I'm sick and tired of managers, supervisors, and administrators always treating the dead weight with preference, while shitting on the great providers and workers.

    I'm sick and tired of busting my ass, doing the right thing, and treating my patients well, only to be dumped on and treated like shit.

    I'm sick and tired of hearing the same excuses, saying that the dead weight can't be dropped, "because people need to be on the truck."

    I'm sick and tired of the people who can't grow the fuck up, come in, and do their fucking job. It's not that hard, people. They call 911, we pick them up, treat them with respect, take them to the hospital, and maybe do things once in awhile to make them feel better.

    I'm sick and tired of backstabbers.

    I'm sick and tired of the immaturity.

    I'm sick and tired of society being a bunch of fucking pussies, expecting everything to be done for them. Get up off your fucking ass and do some fucking work. You'll feel better.

    People wonder why this "profession" is treated like shit. Read above; there's the answer staring us in the face.

    I'm still going to do my job to the best of my ability.

    I'm still going to treat my patients and their families/friends with respect.

    I'm looking for an out.

  10. Okay I'll be more specific:

    1. Do you routinely determine the mean QRS Axis and can you apply that information practically?

    2. Are you aware of the Sgarbossa Criteria and have you used it before?

    3. Do you routinely check for Cor (or P) Pulmonale?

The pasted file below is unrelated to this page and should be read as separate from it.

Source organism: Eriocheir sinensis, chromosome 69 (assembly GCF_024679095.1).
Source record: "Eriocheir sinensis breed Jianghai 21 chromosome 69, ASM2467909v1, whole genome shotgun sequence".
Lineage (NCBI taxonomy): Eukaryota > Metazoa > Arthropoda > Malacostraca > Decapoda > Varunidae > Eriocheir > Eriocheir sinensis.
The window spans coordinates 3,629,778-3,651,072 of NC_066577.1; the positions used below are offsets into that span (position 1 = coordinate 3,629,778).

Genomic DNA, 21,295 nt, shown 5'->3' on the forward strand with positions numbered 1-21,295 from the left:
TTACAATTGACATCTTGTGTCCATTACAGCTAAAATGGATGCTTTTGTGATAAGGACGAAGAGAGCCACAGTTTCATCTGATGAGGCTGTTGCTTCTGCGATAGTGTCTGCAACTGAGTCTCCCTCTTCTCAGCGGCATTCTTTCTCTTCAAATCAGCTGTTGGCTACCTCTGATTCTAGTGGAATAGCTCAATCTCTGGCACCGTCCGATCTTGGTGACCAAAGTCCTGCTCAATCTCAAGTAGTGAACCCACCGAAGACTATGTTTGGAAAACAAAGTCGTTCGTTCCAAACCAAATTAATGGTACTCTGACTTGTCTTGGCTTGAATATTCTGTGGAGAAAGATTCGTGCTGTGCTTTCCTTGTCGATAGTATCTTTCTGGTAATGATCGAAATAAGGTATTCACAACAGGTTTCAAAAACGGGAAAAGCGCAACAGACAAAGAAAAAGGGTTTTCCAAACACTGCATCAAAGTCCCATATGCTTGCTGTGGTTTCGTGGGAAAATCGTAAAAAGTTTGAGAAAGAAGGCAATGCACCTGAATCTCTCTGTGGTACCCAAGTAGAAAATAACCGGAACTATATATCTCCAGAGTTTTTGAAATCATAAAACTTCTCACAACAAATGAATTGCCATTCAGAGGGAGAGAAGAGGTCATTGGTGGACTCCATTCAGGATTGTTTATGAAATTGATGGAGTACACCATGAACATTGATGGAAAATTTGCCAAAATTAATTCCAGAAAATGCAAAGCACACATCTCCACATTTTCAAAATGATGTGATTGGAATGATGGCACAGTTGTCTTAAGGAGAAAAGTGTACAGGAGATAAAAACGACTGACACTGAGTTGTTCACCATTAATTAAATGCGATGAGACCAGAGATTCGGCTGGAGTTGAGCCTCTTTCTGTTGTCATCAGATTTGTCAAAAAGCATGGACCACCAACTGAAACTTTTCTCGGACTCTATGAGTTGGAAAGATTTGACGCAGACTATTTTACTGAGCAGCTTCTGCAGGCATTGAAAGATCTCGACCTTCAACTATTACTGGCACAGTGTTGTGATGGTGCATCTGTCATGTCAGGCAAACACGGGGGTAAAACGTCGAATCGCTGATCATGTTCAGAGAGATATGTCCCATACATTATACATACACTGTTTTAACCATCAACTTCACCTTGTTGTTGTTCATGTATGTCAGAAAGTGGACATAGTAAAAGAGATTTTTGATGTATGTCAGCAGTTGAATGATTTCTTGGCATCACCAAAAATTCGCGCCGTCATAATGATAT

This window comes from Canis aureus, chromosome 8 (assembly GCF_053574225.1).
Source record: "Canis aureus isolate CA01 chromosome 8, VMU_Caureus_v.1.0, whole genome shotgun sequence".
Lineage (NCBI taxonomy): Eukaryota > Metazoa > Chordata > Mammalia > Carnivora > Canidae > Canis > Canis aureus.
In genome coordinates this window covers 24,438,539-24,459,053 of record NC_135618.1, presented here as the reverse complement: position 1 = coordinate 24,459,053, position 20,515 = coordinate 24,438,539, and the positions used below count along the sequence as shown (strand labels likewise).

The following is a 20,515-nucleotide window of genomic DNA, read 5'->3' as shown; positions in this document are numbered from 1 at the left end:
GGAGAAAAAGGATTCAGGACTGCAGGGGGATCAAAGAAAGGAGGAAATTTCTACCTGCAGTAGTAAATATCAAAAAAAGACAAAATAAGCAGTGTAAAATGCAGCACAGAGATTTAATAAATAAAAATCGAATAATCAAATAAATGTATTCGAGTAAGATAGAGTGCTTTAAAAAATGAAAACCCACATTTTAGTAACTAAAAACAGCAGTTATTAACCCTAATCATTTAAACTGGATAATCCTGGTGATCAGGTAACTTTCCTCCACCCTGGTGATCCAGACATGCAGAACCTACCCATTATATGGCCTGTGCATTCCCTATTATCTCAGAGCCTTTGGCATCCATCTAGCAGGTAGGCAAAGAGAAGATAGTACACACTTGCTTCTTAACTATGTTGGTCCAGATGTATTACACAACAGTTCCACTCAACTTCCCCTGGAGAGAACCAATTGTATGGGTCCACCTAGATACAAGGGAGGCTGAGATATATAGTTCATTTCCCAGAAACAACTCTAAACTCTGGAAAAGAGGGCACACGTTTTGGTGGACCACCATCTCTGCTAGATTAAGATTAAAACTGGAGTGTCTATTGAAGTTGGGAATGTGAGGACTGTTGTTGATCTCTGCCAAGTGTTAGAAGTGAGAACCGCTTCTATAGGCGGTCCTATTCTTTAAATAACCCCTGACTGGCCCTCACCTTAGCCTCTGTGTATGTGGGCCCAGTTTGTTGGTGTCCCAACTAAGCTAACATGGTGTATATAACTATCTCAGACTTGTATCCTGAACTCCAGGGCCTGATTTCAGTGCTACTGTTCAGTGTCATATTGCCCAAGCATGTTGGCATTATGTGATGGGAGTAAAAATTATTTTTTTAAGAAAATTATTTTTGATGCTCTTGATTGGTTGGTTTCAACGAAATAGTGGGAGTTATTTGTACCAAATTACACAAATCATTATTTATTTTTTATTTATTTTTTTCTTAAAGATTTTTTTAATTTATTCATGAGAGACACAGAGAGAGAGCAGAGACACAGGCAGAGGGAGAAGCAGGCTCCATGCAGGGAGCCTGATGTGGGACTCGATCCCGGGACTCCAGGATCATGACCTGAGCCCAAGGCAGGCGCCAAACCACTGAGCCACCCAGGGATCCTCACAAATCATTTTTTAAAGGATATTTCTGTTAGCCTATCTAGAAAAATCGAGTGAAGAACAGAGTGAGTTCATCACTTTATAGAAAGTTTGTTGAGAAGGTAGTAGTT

4. Do you look for LVH, BER, and BBB on every STEMI?

    5. Do you systematically interpret every 12 lead you read in the same order every time?

    6. How familiar are you with syndromes like Brugada, Pericarditis, Wellen's, WPW, hyper/hypo K, and long QT?


    1. No; I don't know how.

    2. No.

    3. No

    4. LVH, yes. I have difficulites with BBB at times.

    5. Yes

    6. Pericarditis, WPW, Hyper K+ and long QT I am familiar with.

  11. Cenrtalized dispatch seems to be a good idea. In fact the crap that is EMS in Jersey they actually have a centralized dispatch. Might be the only good example you can find in Jersey. Something has to happen. I have seen way to often the hospitals call one after the other until one agrees to fly in bad conditions. Plus you see subtle bribes in little gifts left with the nurses and with EMS so they hope you will call them first. Changes must happen. Helicoptors are not needed in probably more than 50% of the calls they fly much like ground ambulances are actually not needed in 90% of the calls they run. This goes back to the need to do away with the you call we haul mentality.